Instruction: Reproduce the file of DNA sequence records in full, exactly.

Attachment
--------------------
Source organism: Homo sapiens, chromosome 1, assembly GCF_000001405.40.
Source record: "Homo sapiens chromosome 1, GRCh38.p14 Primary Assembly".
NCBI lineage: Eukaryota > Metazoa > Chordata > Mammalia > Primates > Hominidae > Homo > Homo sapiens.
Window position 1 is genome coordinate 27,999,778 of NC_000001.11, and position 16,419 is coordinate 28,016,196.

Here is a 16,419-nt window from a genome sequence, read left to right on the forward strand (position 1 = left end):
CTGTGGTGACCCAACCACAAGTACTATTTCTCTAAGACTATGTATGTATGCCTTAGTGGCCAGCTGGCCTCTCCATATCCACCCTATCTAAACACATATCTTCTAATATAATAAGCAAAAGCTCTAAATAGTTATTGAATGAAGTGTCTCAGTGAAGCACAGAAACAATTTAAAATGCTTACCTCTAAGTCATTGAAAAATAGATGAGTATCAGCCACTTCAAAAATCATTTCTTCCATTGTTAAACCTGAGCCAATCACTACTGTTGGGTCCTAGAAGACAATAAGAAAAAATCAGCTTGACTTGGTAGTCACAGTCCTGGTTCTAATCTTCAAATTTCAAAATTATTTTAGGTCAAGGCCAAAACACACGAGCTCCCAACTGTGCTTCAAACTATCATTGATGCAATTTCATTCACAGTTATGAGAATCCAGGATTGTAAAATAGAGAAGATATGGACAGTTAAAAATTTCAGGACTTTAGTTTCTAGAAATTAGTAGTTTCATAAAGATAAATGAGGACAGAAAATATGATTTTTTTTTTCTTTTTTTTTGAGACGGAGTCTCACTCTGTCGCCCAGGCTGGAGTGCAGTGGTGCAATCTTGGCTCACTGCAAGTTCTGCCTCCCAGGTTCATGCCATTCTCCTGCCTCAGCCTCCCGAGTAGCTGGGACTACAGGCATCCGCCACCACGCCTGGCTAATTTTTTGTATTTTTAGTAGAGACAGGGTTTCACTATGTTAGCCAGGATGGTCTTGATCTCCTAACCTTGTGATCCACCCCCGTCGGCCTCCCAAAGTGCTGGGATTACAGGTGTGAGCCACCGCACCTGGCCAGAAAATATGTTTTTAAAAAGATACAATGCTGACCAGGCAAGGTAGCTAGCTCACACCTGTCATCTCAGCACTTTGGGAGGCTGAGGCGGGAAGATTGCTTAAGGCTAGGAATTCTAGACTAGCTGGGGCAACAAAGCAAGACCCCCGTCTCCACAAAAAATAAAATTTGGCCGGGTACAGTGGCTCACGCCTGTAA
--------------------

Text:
Source organism: Homo sapiens, chromosome 1, assembly GCF_000001405.40.
Source record: "Homo sapiens chromosome 1, GRCh38.p14 Primary Assembly".
NCBI lineage: Eukaryota > Metazoa > Chordata > Mammalia > Primates > Hominidae > Homo > Homo sapiens.
Window position 1 is genome coordinate 27,999,778 of NC_000001.11, and position 16,419 is coordinate 28,016,196.

Here is a 16,419-nt window from a genome sequence, read left to right on the forward strand (position 1 = left end):
CTGTGGTGACCCAACCACAAGTACTATTTCTCTAAGACTATGTATGTATGCCTTAGTGGCCAGCTGGCCTCTCCATATCCACCCTATCTAAACACATATCTTCTAATATAATAAGCAAAAGCTCTAAATAGTTATTGAATGAAGTGTCTCAGTGAAGCACAGAAACAATTTAAAATGCTTACCTCTAAGTCATTGAAAAATAGATGAGTATCAGCCACTTCAAAAATCATTTCTTCCATTGTTAAACCTGAGCCAATCACTACTGTTGGGTCCTAGAAGACAATAAGAAAAAATCAGCTTGACTTGGTAGTCACAGTCCTGGTTCTAATCTTCAAATTTCAAAATTATTTTAGGTCAAGGCCAAAACACACGAGCTCCCAACTGTGCTTCAAACTATCATTGATGCAATTTCATTCACAGTTATGAGAATCCAGGATTGTAAAATAGAGAAGATATGGACAGTTAAAAATTTCAGGACTTTAGTTTCTAGAAATTAGTAGTTTCATAAAGATAAATGAGGACAGAAAATATGATTTTTTTTTTCTTTTTTTTTGAGACGGAGTCTCACTCTGTCGCCCAGGCTGGAGTGCAGTGGTGCAATCTTGGCTCACTGCAAGTTCTGCCTCCCAGGTTCATGCCATTCTCCTGCCTCAGCCTCCCGAGTAGCTGGGACTACAGGCATCCGCCACCACGCCTGGCTAATTTTTTGTATTTTTAGTAGAGACAGGGTTTCACTATGTTAGCCAGGATGGTCTTGATCTCCTAACCTTGTGATCCACCCCCGTCGGCCTCCCAAAGTGCTGGGATTACAGGTGTGAGCCACCGCACCTGGCCAGAAAATATGTTTTTAAAAAGATACAATGCTGACCAGGCAAGGTAGCTAGCTCACACCTGTCATCTCAGCACTTTGGGAGGCTGAGGCGGGAAGATTGCTTAAGGCTAGGAATTCTAGACTAGCTGGGGCAACAAAGCAAGACCCCCGTCTCCACAAAAAATAAAATTTGGCCGGGTACAGTGGCTCACGCCTGTAA